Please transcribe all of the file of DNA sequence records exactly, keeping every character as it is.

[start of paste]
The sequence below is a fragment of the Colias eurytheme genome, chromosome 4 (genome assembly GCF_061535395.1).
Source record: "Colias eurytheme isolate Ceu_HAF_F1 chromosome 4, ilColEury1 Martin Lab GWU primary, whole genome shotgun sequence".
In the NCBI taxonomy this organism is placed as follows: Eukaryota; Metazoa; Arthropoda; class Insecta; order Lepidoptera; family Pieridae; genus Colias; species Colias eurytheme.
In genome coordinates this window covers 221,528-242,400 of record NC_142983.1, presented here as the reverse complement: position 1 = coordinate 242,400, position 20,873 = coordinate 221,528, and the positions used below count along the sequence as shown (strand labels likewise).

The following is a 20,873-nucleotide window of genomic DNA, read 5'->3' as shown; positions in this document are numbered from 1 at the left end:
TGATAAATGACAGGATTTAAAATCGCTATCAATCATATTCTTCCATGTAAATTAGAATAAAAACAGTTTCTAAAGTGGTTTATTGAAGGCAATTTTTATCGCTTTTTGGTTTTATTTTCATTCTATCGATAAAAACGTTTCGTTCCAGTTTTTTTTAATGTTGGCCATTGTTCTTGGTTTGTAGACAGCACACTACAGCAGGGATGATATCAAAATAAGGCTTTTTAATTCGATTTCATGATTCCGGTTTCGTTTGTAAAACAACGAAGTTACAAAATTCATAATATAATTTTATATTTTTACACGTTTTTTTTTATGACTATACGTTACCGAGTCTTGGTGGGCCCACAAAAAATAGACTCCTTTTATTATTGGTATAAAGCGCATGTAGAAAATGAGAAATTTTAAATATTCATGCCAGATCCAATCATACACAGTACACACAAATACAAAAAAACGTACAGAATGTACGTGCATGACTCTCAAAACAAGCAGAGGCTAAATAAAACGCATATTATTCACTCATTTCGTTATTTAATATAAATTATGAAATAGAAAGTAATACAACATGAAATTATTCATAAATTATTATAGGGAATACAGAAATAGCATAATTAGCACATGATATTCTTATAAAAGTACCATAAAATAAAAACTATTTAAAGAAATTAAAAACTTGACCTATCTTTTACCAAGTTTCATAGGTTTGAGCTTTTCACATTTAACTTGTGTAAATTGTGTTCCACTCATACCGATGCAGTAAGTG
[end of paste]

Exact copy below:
The sequence below is a fragment of the Colias eurytheme genome, chromosome 4 (genome assembly GCF_061535395.1).
Source record: "Colias eurytheme isolate Ceu_HAF_F1 chromosome 4, ilColEury1 Martin Lab GWU primary, whole genome shotgun sequence".
In the NCBI taxonomy this organism is placed as follows: Eukaryota; Metazoa; Arthropoda; class Insecta; order Lepidoptera; family Pieridae; genus Colias; species Colias eurytheme.
In genome coordinates this window covers 221,528-242,400 of record NC_142983.1, presented here as the reverse complement: position 1 = coordinate 242,400, position 20,873 = coordinate 221,528, and the positions used below count along the sequence as shown (strand labels likewise).

The following is a 20,873-nucleotide window of genomic DNA, read 5'->3' as shown; positions in this document are numbered from 1 at the left end:
TGATAAATGACAGGATTTAAAATCGCTATCAATCATATTCTTCCATGTAAATTAGAATAAAAACAGTTTCTAAAGTGGTTTATTGAAGGCAATTTTTATCGCTTTTTGGTTTTATTTTCATTCTATCGATAAAAACGTTTCGTTCCAGTTTTTTTTAATGTTGGCCATTGTTCTTGGTTTGTAGACAGCACACTACAGCAGGGATGATATCAAAATAAGGCTTTTTAATTCGATTTCATGATTCCGGTTTCGTTTGTAAAACAACGAAGTTACAAAATTCATAATATAATTTTATATTTTTACACGTTTTTTTTTATGACTATACGTTACCGAGTCTTGGTGGGCCCACAAAAAATAGACTCCTTTTATTATTGGTATAAAGCGCATGTAGAAAATGAGAAATTTTAAATATTCATGCCAGATCCAATCATACACAGTACACACAAATACAAAAAAACGTACAGAATGTACGTGCATGACTCTCAAAACAAGCAGAGGCTAAATAAAACGCATATTATTCACTCATTTCGTTATTTAATATAAATTATGAAATAGAAAGTAATACAACATGAAATTATTCATAAATTATTATAGGGAATACAGAAATAGCATAATTAGCACATGATATTCTTATAAAAGTACCATAAAATAAAAACTATTTAAAGAAATTAAAAACTTGACCTATCTTTTACCAAGTTTCATAGGTTTGAGCTTTTCACATTTAACTTGTGTAAATTGTGTTCCACTCATACCGATGCAGTAAGTG